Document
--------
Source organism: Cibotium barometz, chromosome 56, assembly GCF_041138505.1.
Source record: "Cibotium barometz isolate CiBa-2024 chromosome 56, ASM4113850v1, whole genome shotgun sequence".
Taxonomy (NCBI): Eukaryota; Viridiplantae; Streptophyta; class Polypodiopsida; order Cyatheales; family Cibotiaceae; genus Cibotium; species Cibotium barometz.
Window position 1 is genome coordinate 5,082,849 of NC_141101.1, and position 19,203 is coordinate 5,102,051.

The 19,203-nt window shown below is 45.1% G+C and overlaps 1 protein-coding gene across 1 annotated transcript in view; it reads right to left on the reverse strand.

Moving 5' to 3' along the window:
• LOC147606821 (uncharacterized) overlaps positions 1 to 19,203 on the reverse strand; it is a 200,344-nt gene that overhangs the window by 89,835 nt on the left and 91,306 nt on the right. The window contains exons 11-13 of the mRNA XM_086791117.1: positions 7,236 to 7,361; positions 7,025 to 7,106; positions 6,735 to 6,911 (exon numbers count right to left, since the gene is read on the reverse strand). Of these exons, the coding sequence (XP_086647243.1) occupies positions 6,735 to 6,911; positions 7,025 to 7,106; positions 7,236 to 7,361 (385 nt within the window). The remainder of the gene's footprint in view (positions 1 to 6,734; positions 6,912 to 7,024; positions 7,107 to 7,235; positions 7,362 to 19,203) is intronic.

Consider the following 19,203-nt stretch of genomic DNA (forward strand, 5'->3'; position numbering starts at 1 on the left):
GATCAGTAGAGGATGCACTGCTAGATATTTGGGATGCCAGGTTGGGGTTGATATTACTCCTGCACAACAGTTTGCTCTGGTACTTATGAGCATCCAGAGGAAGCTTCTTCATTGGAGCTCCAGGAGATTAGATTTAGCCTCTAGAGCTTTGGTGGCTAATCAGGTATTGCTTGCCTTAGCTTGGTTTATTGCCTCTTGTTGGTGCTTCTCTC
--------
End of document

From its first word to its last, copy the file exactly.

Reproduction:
Source organism: Cibotium barometz, chromosome 56, assembly GCF_041138505.1.
Source record: "Cibotium barometz isolate CiBa-2024 chromosome 56, ASM4113850v1, whole genome shotgun sequence".
Taxonomy (NCBI): Eukaryota; Viridiplantae; Streptophyta; class Polypodiopsida; order Cyatheales; family Cibotiaceae; genus Cibotium; species Cibotium barometz.
Window position 1 is genome coordinate 5,082,849 of NC_141101.1, and position 19,203 is coordinate 5,102,051.

The 19,203-nt window shown below is 45.1% G+C and overlaps 1 protein-coding gene across 1 annotated transcript in view; it reads right to left on the reverse strand.

Moving 5' to 3' along the window:
• LOC147606821 (uncharacterized) overlaps positions 1 to 19,203 on the reverse strand; it is a 200,344-nt gene that overhangs the window by 89,835 nt on the left and 91,306 nt on the right. The window contains exons 11-13 of the mRNA XM_086791117.1: positions 7,236 to 7,361; positions 7,025 to 7,106; positions 6,735 to 6,911 (exon numbers count right to left, since the gene is read on the reverse strand). Of these exons, the coding sequence (XP_086647243.1) occupies positions 6,735 to 6,911; positions 7,025 to 7,106; positions 7,236 to 7,361 (385 nt within the window). The remainder of the gene's footprint in view (positions 1 to 6,734; positions 6,912 to 7,024; positions 7,107 to 7,235; positions 7,362 to 19,203) is intronic.

Consider the following 19,203-nt stretch of genomic DNA (forward strand, 5'->3'; position numbering starts at 1 on the left):
GATCAGTAGAGGATGCACTGCTAGATATTTGGGATGCCAGGTTGGGGTTGATATTACTCCTGCACAACAGTTTGCTCTGGTACTTATGAGCATCCAGAGGAAGCTTCTTCATTGGAGCTCCAGGAGATTAGATTTAGCCTCTAGAGCTTTGGTGGCTAATCAGGTATTGCTTGCCTTAGCTTGGTTTATTGCCTCTTGTTGGTGCTTCTCTC